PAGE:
I believe in all those things. I think our minds are too underdeveloped. I’ve always wanted to see a ghost, but haven’t had the chance. I’ll continue haunting places they are known to be.
7. What would you say was your most definitive experience?
Moving to Barcelona. I was fully charged, in love, and dreaming. Even my crashes and confusion didn’t have the same impact or hurt they have had elsewhere. It was when I finally started saying yes to myself and became less afraid. I really appreciate the two-way culture shock of going there and coming back. It’s really broken through so many things that were in the way.
8. Do you have any side projects that I am not aware of? If not, what is something you'd like people to know about you, that you don't think anyone would ever ask?
I’ve worked on some new concepts and ideas for music, but it doesn’t have a name yet. It’s got a lot of blank spaces. I’m still figuring it out. I think it’s going to start to see the light of day after relocating.
9. Would you care to name any theoretical “Desert Island” records, or at least releases that you think are approaching your concept of "perfect"?
- Lovesexy perfectly captures everything that Prince was and stood for. It will always be my favorite album of all time. It’s so dense, funky, confusing and positively beautiful. I can’t help but feel great each time I hear it.
- In Limbo was Lydia Lunch’s attempt to make the slowest album she could. It was a godsend when I was pinned to the floor staring at nothing in my youth.
- Cuatricromía by Fangoria sent me on an upward spiral of happiness. I played it while Turkey Crossing into Barcelona. Seeing “Cuatro Colores” live literally moved me to tears. They became my Spanish teachers and I had the chance to thank them for that.
- Peggy Lee’s vocals are flawless on Black Coffee. Her amazing group accompanies her on one of the highlights of all her recordings. She was newly divorced and delivered these sultry selections on the throes and throws of love. The album was further improved by the addition of Stella Castellucci’s harp on the added songs.
- The Creatures’ Eraser Cut is a four-song feast that is so varied and brilliant. Siouxsie’s vocals and Budgie’s drums always move me. This sent me over the edge in appreciating their work as Creatures and Banshees. The Creatures have the edge for me because of their sensuality and experimentation. I was too young to enter the first time I saw The Creatures at The Metro, so my dad accompanied me. I had met them at their signing in Tower Records earlier that day. I professed my love for the song “Pinned Down.” During the concert, Siouxsie approached me from the stage. She sang that song just inches from my face.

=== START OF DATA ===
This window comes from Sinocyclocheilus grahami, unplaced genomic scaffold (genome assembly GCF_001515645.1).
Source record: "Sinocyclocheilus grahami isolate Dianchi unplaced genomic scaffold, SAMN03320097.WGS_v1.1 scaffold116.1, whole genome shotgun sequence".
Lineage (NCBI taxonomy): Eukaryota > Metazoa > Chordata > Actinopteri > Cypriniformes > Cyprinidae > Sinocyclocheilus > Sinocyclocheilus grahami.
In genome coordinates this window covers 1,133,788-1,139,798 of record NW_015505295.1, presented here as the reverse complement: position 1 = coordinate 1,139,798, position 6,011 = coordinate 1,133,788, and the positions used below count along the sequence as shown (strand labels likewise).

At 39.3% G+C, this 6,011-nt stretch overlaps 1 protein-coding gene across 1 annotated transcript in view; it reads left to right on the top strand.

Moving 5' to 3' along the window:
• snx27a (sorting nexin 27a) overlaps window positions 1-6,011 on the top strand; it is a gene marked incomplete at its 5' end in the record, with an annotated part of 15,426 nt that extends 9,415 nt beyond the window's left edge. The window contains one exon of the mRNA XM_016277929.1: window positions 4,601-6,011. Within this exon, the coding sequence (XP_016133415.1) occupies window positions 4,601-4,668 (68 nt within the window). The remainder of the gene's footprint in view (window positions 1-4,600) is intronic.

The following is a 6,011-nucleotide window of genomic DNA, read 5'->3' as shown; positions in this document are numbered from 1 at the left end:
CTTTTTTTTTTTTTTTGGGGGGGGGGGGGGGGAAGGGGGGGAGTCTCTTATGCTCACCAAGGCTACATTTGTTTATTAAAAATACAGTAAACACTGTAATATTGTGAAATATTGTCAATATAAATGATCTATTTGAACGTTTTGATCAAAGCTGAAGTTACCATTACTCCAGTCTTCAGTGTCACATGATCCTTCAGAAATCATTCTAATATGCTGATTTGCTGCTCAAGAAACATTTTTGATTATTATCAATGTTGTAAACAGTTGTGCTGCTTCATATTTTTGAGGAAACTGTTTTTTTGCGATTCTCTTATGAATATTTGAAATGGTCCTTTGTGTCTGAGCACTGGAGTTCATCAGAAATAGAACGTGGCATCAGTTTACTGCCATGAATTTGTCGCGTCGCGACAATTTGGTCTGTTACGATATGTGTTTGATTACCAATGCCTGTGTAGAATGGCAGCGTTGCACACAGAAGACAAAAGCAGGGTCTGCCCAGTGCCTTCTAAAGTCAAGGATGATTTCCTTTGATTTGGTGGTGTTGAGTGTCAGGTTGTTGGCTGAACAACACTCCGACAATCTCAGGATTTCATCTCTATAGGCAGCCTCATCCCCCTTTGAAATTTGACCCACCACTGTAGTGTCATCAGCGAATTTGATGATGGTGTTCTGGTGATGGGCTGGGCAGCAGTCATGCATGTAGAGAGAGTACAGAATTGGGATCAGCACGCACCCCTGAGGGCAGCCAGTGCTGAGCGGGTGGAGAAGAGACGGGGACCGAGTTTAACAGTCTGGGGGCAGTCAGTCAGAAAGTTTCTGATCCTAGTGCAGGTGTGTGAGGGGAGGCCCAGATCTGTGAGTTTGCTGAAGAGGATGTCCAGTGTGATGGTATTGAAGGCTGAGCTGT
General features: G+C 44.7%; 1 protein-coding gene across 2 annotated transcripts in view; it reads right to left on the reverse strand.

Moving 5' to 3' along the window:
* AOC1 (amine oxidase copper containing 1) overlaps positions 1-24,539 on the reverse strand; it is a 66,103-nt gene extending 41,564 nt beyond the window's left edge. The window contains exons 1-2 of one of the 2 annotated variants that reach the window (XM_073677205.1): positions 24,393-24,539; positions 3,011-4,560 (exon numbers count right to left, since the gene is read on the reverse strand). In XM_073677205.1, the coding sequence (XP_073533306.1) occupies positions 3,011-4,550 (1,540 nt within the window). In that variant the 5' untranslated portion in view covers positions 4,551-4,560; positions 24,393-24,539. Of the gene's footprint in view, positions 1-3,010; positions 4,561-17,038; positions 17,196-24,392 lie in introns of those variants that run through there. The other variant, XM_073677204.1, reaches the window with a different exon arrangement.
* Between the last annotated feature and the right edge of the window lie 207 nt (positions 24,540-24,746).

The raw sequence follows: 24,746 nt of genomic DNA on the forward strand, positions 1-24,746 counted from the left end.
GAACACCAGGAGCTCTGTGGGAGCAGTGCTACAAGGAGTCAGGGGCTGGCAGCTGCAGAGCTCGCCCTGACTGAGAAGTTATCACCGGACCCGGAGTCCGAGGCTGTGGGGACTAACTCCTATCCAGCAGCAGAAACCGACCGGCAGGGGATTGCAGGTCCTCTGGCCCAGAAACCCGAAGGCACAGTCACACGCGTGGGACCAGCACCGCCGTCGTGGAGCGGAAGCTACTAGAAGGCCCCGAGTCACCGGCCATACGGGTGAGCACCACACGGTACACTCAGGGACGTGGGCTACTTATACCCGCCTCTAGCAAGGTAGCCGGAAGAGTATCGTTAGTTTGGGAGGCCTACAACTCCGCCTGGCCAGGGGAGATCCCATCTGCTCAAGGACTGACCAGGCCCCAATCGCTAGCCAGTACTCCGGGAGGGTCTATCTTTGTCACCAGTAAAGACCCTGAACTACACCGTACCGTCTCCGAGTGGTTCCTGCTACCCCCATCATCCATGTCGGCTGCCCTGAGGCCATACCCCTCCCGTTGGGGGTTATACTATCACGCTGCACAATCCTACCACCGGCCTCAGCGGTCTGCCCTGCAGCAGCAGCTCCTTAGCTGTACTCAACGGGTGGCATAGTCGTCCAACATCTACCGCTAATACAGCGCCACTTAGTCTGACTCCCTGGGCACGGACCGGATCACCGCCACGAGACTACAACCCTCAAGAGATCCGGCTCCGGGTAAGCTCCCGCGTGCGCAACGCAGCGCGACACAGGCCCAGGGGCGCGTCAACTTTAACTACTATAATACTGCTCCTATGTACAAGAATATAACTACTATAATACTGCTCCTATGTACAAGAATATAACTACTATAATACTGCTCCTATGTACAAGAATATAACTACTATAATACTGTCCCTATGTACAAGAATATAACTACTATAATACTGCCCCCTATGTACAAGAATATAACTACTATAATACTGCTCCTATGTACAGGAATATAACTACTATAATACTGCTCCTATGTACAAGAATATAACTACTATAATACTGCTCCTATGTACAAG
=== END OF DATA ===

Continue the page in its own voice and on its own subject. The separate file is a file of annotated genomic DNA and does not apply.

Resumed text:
10. What is the earliest childhood memory you can (or are willing to) recall?
I left Mexico for the final time when I was two years old. For some reason all of the memories are very blue-hued. It was like it was always dusk or the blue hour. I must have been nocturnal. I’m sitting on the floor in a huge room and plants surround me. I hadn’t been back for a visit until 2015. I now know it was the porch where my abuela keeps her plants. It’s so much smaller to me now.
11. Are you able to appreciate other peoples' creative work regardless of their personal shortcomings or inherent flaws? To what extent?
Yes, definitely. Prince is a great example. I know he was complicated and hard to get close to. He really created important work for me as someone who always felt “different.” Alfred Hitchcock had some issues that informed his art. He funneled his fears and anxieties into his work. It’s a kind of alchemy. I used to be an avid fan of memoirs and classic Hollywood biographies. I think the more I learned about some people, the more difficult it got to like or admire them. I know there are troublesome men for different reasons. Directors like Woody Allen and Roman Polanski. I do appreciate some of their work and view it outside of its creator.
12. Do you have any heroes or heroines? Who are they? Feel free to add anything that makes them stand out.
I am a Lydia Lunch lover for life. I feel so fortunate that I’ve had the chance to evolve from fan to friend. The times we were working through her archives provided many perfect moments. It’s incredible any one being can do what she does and maintain their sanity. She carves out a big space for pleasure and happiness. She is 100% DIY and loving it, a globe trekking seduction.’
My grandma Eleanor gave me lots of love when there wasn’t enough to go around. She made things happen in difficult situations. It’s a miracle that she wasn’t a bitter or sad person considering all that she went through. She lived life with gutsy gusto and was a lot of fun.
13. What would you like to have on your epitaph? Or what is your favorite quote?
I would like it to say: Married 11/15/14. I feel like I’ve been born and died so many times. I had never been witness to a healthy marriage or relationship. I was really scared to make such an important decision. It ended up being one of the best things. It provided another necessary restart that would move my life forward. I spend days and nights with my favorite person in the world.